The response of Pius XII and the Vatican to the Holocaust has been one of the most controversial topics in all of Holocaust literature. The pope did not protest the killing of European Jews; his major concern was the fate of baptized Jews, a tiny segment of those slated for murder by the Nazis. Even Roman Catholic historians, such as John Cornwell (Hitler’s Pope: the Secret History of Pius XII, 1999) and James Carroll (Constantine’s Sword: The Church and the Jews, 2001), have reviled the pope for his silence and inaction during the Holocaust. Other historians, however, have been more sympathetic to the pope, arguing that he did as much as possible in light of the military and political factors limiting his options.
There is no person more qualified to examine this topic than David I. Kertzer, a prolific professor at Brown University and the leading authority on the modern relationship between Jews and the church. His previous books include The Kidnapping of Edgardo Mortara (1997), The Popes against the Jews: The Vatican’s Role in the Rise of Modern Anti-Semitism (2001), and the Pulitzer Prize-winning The Pope and Mussolini: The Secret History of Pius XI and the Rise of Fascism in Europe (2014). His latest work is a deeply researched, eloquent, and passionate critique of the wartime papacy. Kertzer quotes the wartime British ambassador to Rome: Pius XII’s policies were “blatantly despicable” and resulted in “a renunciation of moral leadership and a consequent atrophy of the influence and authority of the Vatican.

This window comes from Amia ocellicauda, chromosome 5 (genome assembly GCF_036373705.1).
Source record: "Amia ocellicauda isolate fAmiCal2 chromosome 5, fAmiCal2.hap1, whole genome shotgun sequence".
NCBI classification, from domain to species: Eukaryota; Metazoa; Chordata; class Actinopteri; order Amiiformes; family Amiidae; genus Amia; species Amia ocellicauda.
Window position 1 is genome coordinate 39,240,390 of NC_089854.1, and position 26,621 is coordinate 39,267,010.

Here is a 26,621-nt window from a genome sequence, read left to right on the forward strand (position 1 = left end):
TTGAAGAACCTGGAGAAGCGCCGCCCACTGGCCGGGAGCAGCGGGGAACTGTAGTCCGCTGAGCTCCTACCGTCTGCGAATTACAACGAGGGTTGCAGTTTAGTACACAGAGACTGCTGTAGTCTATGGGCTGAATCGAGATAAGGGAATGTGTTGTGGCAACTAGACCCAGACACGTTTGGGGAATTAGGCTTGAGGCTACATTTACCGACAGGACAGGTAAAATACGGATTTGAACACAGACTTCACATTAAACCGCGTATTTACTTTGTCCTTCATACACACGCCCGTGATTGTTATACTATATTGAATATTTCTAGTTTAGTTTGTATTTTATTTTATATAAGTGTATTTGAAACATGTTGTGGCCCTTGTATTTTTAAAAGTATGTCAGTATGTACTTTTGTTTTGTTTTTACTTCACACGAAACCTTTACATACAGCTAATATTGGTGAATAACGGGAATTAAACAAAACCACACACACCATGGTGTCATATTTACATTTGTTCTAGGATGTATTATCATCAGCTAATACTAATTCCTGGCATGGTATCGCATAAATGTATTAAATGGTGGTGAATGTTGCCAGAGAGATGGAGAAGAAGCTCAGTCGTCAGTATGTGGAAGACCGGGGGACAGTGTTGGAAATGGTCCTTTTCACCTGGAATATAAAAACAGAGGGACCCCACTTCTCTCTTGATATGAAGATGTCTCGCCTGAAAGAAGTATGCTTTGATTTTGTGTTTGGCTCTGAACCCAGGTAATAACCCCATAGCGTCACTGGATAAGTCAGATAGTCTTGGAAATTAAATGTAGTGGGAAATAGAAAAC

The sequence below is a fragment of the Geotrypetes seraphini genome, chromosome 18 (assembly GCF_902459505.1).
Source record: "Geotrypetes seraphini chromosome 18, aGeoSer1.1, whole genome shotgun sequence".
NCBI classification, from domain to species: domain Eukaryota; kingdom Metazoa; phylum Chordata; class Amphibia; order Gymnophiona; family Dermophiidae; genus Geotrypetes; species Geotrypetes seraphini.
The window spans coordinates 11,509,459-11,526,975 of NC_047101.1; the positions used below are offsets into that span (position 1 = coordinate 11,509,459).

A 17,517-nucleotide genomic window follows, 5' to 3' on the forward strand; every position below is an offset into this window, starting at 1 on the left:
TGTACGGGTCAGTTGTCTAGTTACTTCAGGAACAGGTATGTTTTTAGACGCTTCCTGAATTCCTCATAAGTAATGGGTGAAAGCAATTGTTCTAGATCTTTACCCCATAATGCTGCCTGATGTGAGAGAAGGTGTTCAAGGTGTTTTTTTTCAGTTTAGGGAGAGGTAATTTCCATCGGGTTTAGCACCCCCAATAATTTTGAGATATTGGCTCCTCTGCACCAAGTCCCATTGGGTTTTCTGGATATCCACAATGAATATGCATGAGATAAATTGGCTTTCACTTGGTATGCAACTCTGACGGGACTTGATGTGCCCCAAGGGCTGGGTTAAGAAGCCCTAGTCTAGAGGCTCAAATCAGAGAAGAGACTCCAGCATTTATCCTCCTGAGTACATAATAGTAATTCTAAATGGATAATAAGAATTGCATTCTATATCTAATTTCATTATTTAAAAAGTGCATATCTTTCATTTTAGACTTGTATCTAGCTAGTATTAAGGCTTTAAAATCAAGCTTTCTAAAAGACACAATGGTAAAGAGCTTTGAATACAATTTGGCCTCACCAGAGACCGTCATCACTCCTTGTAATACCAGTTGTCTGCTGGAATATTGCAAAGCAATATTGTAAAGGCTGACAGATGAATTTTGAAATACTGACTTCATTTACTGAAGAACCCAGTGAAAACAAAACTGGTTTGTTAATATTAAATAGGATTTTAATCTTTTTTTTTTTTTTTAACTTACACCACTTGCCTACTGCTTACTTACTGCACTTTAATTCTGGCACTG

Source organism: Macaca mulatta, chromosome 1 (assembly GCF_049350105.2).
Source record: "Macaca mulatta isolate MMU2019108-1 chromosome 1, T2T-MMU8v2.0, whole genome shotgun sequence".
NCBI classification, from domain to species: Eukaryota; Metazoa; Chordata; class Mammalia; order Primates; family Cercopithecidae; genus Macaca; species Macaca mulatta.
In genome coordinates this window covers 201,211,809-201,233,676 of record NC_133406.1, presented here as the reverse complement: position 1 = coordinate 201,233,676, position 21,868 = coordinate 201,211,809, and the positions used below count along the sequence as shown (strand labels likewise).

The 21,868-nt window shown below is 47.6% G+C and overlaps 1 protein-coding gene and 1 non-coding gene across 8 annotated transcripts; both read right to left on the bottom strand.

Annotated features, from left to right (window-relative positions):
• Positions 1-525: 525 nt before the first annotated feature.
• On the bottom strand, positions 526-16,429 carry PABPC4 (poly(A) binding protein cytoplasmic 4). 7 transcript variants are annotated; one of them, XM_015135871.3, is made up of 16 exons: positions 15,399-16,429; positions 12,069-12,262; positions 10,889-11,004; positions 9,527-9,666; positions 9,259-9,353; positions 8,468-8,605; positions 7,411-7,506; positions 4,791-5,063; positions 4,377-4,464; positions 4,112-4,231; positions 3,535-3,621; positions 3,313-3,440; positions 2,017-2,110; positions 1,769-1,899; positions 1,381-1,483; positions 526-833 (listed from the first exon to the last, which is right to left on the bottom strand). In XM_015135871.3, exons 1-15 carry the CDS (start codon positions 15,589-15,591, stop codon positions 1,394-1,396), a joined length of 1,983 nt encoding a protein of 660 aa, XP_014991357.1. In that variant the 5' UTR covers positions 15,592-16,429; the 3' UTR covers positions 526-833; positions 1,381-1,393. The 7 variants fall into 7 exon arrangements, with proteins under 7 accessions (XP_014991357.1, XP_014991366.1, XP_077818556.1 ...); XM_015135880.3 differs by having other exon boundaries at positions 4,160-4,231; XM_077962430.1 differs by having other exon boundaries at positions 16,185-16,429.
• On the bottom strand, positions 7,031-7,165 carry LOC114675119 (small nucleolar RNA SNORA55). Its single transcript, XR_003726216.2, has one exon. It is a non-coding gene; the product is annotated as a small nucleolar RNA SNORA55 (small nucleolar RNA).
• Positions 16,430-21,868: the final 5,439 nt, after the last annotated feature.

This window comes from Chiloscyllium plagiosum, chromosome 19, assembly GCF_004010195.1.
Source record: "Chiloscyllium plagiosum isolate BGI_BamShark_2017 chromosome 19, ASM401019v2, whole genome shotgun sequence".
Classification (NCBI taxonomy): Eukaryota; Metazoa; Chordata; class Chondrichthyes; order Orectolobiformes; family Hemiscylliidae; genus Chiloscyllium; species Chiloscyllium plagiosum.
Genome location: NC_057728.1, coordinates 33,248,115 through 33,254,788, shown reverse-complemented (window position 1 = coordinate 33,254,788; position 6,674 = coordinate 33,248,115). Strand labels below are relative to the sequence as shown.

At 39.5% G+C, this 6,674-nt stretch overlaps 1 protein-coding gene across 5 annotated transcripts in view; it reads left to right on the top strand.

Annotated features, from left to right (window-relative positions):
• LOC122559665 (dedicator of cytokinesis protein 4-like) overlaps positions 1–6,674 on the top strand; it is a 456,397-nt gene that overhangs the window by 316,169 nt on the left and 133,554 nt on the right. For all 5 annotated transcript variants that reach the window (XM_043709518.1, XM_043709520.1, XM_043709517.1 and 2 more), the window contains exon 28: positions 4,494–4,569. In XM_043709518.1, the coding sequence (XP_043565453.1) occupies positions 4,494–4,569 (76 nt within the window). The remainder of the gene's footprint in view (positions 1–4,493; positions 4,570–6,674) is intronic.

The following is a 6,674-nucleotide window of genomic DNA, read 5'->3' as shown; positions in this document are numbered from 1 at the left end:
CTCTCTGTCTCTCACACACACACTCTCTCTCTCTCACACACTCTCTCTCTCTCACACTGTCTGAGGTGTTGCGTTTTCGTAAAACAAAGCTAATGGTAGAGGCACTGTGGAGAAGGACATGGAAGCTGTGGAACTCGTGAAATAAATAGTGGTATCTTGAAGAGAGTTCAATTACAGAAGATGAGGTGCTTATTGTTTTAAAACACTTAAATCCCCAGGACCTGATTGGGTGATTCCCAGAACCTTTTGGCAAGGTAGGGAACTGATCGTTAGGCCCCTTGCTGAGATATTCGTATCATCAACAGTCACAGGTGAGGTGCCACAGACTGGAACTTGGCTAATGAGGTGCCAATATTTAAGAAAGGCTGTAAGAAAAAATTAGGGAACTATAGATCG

The major goal of Pius XII, Kertzer makes clear, was to protect “the institutional church, its property, its prerogatives, and its ability to fulfill its mission as he saw it.… Those who respected the church’s prerogatives, showed a deference to the Catholic clergy, and offered the resources of the state to strengthen the church were good. Those who threatened the church’s influence, undercut its institutional activities, and threatened its property and its reputation were bad.” Thus, in April 1939, the pope told a special German envoy to the papacy that the church “loved Germany. We are pleased if Germany is great and powerful. And we do not oppose any particular form of government, if only the Catholics can live in accordance with their religion.
Pius XII feared that, should the papacy condemn the Nazi regime, his tens of millions of German Catholics would be endangered. Plus, many German Catholics were sympathetic to National Socialism, and they might have left the church had they been forced to choose between the two. Then there was the pope’s concern that fascist Italy, Germany’s major European ally, would seize the Vatican, depose him, take over the church’s properties, and persecute its clergy and laity. Finally, there was the church’s abhorrence of atheistic communism. If the pope had to side with the Soviet Union or Germany, he preferred Germany — not because he admired Nazi Germany, but because he detested the Soviet Union even more. The pope thus believed he had good reasons for acting (or not acting) the way he did, even if it put the moral authority of the Vatican at risk.
In condemning the Roman Catholic Church in general and Pius XII in particular, the Vatican’s critics, including Kertzer, have unwittingly paid it a great compliment. They take the church’s claims to moral leadership seriously, and then they condemn it for not living up to this standard. In fact, the papacy acted the way that organizations and governments usually behave: as amoral institutions out to protect their interests. Its behavior during the war, then, was hardly surprising. “If Pius XII is to be judged for his actions in protecting the institutional interests of the Roman Catholic Church,” Kertzer aptly concludes, “his papacy was a success.” But “as a moral leader, Pius XII must be judged a failure.